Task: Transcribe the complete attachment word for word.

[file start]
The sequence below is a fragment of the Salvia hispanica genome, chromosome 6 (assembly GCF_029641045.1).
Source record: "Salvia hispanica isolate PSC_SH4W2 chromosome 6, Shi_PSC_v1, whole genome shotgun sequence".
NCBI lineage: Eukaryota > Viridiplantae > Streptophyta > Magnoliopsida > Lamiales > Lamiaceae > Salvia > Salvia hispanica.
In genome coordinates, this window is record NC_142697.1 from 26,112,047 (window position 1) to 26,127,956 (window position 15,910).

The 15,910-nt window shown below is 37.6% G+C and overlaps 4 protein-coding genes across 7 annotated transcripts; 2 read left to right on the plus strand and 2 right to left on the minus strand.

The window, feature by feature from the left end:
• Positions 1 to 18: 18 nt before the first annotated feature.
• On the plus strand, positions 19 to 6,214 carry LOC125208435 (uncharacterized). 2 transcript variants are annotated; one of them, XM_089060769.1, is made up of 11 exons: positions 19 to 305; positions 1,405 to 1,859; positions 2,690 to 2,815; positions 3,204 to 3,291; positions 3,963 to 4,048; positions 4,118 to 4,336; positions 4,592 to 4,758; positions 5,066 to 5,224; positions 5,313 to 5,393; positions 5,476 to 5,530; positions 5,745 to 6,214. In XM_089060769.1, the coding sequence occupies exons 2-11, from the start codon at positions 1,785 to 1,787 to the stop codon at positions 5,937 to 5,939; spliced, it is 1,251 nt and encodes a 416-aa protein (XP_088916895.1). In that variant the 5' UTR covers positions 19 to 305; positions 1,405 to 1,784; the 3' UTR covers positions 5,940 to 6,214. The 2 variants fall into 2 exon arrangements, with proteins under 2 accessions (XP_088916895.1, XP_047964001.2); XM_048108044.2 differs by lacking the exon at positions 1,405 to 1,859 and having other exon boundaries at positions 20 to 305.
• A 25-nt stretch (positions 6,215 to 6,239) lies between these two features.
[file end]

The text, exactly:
The sequence below is a fragment of the Salvia hispanica genome, chromosome 6 (assembly GCF_029641045.1).
Source record: "Salvia hispanica isolate PSC_SH4W2 chromosome 6, Shi_PSC_v1, whole genome shotgun sequence".
NCBI lineage: Eukaryota > Viridiplantae > Streptophyta > Magnoliopsida > Lamiales > Lamiaceae > Salvia > Salvia hispanica.
In genome coordinates, this window is record NC_142697.1 from 26,112,047 (window position 1) to 26,127,956 (window position 15,910).

The 15,910-nt window shown below is 37.6% G+C and overlaps 4 protein-coding genes across 7 annotated transcripts; 2 read left to right on the plus strand and 2 right to left on the minus strand.

The window, feature by feature from the left end:
• Positions 1 to 18: 18 nt before the first annotated feature.
• On the plus strand, positions 19 to 6,214 carry LOC125208435 (uncharacterized). 2 transcript variants are annotated; one of them, XM_089060769.1, is made up of 11 exons: positions 19 to 305; positions 1,405 to 1,859; positions 2,690 to 2,815; positions 3,204 to 3,291; positions 3,963 to 4,048; positions 4,118 to 4,336; positions 4,592 to 4,758; positions 5,066 to 5,224; positions 5,313 to 5,393; positions 5,476 to 5,530; positions 5,745 to 6,214. In XM_089060769.1, the coding sequence occupies exons 2-11, from the start codon at positions 1,785 to 1,787 to the stop codon at positions 5,937 to 5,939; spliced, it is 1,251 nt and encodes a 416-aa protein (XP_088916895.1). In that variant the 5' UTR covers positions 19 to 305; positions 1,405 to 1,784; the 3' UTR covers positions 5,940 to 6,214. The 2 variants fall into 2 exon arrangements, with proteins under 2 accessions (XP_088916895.1, XP_047964001.2); XM_048108044.2 differs by lacking the exon at positions 1,405 to 1,859 and having other exon boundaries at positions 20 to 305.
• A 25-nt stretch (positions 6,215 to 6,239) lies between these two features.